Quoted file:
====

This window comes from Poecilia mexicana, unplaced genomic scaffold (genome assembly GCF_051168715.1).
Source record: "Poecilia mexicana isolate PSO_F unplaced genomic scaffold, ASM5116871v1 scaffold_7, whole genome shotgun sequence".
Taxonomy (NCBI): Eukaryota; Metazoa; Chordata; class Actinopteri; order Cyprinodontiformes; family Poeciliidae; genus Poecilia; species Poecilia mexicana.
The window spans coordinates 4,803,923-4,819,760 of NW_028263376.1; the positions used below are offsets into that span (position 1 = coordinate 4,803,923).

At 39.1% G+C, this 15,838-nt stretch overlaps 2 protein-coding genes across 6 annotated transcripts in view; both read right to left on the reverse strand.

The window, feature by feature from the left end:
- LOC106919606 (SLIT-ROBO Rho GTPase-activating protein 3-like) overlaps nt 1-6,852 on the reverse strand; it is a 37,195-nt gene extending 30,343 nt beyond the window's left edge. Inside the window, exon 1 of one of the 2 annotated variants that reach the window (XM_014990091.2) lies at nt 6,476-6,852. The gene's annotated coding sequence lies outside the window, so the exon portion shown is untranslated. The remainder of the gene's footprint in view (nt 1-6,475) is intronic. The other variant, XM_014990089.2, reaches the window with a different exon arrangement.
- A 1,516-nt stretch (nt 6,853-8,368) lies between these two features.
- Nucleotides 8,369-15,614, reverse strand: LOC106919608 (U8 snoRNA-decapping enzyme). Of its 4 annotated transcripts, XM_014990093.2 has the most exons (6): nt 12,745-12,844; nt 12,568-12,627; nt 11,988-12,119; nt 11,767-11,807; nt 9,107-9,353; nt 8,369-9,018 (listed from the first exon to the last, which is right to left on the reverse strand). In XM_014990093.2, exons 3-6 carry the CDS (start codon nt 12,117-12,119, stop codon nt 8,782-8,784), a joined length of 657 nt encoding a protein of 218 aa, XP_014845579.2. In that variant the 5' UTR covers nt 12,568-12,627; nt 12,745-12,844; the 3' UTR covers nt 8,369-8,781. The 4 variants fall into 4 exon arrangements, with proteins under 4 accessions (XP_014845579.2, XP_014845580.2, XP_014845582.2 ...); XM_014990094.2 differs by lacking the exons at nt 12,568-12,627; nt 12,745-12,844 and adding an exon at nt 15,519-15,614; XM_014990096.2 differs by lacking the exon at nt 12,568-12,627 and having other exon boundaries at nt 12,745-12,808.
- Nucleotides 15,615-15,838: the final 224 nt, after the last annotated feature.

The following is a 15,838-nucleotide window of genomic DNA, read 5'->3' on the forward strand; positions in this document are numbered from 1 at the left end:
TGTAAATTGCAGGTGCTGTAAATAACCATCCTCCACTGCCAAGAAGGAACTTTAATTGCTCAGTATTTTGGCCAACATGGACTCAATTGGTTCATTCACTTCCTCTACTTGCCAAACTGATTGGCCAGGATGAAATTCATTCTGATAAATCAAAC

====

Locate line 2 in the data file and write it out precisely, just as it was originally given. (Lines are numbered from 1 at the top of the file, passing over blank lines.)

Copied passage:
Source record: "Poecilia mexicana isolate PSO_F unplaced genomic scaffold, ASM5116871v1 scaffold_7, whole genome shotgun sequence".